Knee Jerk Devotional: Luke 22:14-23
When it was time, he sat down, all the apostles with him, and said, “You’ve no idea how much I have looked forward to eating this Passover meal with you before I enter my time of suffering. It’s the last one I’ll eat until we all eat it together in the kingdom of God.”
Taking the cup, he blessed it, then said, “Take this and pass it among you. As for me, I’ll not drink wine again until the kingdom of God arrives.”
Taking bread, he blessed it, broke it, and gave it to them, saying, “This is my body, given for you. Eat it in my memory.”
He did the same with the cup after supper, saying, “This cup is the new covenant written in my blood, blood poured out for you.
“Do you realize that the hand of the one who is betraying me is at this moment on this table? It’s true that the Son of Man is going down a path already marked out—no surprises there. But for the one who turns him in, turns traitor to the Son of Man, this is doomsday.”
They immediately became suspicious of each other and began quizzing one another, wondering who might be about to do this.
Welcome to the ugly beauty of living in community.
I have read this passage hundreds, if not thousands of times over my life. It has never clicked with me the immediacy of the beauty being interrupted with the ugly. It’s not that I’ve not known it was there, it’s just that it never hit me that there was this immediacy to it.
Jesus just instituted what would become known as the eucharist or communion. The meal that Christians would eat regularly to symbolize our union with Christ and with one another. It is beautiful. Every time I celebrate communion with my community of faith I am moved by its simple beauty and the depth and weight of it.
But this morning I see it so clearly, there it is right alongside this beautiful moment, suspicion and arguing.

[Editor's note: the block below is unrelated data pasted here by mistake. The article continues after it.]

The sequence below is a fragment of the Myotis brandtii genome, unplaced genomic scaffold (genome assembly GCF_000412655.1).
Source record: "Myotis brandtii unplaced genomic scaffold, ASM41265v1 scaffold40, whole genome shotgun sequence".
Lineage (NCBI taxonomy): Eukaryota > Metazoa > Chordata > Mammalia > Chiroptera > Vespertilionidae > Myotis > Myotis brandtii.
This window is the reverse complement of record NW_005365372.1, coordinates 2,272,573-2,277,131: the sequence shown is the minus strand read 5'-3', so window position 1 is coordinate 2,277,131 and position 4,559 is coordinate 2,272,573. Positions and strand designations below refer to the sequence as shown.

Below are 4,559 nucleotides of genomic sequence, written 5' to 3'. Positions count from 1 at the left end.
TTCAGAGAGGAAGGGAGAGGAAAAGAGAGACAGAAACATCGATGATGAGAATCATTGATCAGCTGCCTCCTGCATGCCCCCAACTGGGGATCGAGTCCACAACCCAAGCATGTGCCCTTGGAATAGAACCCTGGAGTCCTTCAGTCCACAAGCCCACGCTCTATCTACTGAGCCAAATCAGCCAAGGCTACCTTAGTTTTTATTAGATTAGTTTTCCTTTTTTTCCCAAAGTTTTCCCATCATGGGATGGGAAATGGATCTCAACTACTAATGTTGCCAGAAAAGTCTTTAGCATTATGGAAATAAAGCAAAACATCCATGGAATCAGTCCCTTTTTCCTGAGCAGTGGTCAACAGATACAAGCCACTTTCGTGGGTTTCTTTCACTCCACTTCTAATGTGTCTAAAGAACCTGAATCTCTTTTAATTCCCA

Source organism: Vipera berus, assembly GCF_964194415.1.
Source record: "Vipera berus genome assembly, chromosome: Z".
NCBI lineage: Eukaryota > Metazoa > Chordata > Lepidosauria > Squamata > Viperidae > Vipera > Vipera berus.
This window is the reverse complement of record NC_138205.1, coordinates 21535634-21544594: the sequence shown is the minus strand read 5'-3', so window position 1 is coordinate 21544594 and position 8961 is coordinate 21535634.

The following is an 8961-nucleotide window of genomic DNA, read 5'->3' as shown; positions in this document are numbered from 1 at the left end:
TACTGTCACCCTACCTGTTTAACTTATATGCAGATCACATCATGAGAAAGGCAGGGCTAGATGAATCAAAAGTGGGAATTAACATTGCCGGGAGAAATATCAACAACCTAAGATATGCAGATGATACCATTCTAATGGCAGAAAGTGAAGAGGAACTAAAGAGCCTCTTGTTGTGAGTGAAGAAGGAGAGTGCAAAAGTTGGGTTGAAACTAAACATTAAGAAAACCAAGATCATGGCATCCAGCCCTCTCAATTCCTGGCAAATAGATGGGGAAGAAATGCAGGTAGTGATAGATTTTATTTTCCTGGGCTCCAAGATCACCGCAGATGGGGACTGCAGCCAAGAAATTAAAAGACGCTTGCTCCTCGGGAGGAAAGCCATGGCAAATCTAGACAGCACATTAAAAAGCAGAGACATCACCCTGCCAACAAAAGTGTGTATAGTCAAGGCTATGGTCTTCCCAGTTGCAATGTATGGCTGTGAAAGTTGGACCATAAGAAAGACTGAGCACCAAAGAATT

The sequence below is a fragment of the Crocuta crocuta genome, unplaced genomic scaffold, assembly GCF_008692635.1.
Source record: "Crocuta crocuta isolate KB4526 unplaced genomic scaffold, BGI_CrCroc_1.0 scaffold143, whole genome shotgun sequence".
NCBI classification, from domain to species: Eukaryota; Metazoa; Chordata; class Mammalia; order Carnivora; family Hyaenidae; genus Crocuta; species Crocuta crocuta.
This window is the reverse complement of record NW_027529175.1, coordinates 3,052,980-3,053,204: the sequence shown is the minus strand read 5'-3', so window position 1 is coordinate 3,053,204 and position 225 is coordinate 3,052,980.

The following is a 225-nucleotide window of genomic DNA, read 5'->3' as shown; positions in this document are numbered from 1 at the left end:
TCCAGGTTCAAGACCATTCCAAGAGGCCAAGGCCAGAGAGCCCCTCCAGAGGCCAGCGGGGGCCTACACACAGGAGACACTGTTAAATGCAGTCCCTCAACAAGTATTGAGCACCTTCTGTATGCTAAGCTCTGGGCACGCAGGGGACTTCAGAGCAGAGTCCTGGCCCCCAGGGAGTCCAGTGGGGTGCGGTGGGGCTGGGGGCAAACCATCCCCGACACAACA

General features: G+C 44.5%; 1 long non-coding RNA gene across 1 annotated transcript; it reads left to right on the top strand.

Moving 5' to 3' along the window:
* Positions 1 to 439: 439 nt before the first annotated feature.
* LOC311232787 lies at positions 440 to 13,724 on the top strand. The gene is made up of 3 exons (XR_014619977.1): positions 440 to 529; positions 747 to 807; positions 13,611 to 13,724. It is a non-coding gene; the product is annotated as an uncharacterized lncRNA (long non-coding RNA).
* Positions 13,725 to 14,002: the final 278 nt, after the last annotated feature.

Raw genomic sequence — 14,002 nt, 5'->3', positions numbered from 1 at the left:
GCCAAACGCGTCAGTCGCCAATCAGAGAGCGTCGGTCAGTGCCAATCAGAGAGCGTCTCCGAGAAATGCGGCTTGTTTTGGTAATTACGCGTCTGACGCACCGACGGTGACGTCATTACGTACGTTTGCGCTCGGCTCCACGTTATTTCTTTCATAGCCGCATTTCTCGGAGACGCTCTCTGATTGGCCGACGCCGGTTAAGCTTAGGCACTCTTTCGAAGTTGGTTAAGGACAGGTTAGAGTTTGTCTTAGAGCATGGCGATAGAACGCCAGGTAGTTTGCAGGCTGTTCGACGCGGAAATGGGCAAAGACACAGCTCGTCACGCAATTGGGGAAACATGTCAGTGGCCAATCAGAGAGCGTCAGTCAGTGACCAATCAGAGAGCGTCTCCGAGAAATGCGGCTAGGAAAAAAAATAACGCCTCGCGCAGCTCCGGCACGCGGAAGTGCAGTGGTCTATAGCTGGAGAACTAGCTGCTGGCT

Community, even the ones that we hold most dear and ideal are imperfect. There is a sickness that runs through them and each of us. We all need healing, individually and corporately.
The beauty for me of the meal, of the eucharist, of communion is that it provides for us this weekly opportunity to declare that we will not let the spiritual sickness that resides in us win. It provides opportunity to deal with the issues. When we take time to reflect and wrestle with out readiness to receive the meal there is a chance to extend forgiveness and seek it.
What is most amazing about this story to me is not the moment in and of itself. It’s the fact that after this we have the continuing story that we call The Acts of the Apostles. This moment didn’t destroy them, they worked through it. They came out the other side to launch a global movement. As we read through Acts we find that the ugly of being in community together is never far away. The early church struggled with one another. They argued and had disagreements. There were tensions but they dealt with them and worked through them together.
What happens today is that we walk away from one church building to one down the street and never deal with the issues. There is little by way of entering in and redeeming the ugly. We just walk away.
Could you imagine if at that point in the story the disciples just walked away?
Could you imagine if they decided that they just couldn’t deal with “that person” and they were out?
I am so grateful they fought for redemption and relationship and the beauty of community.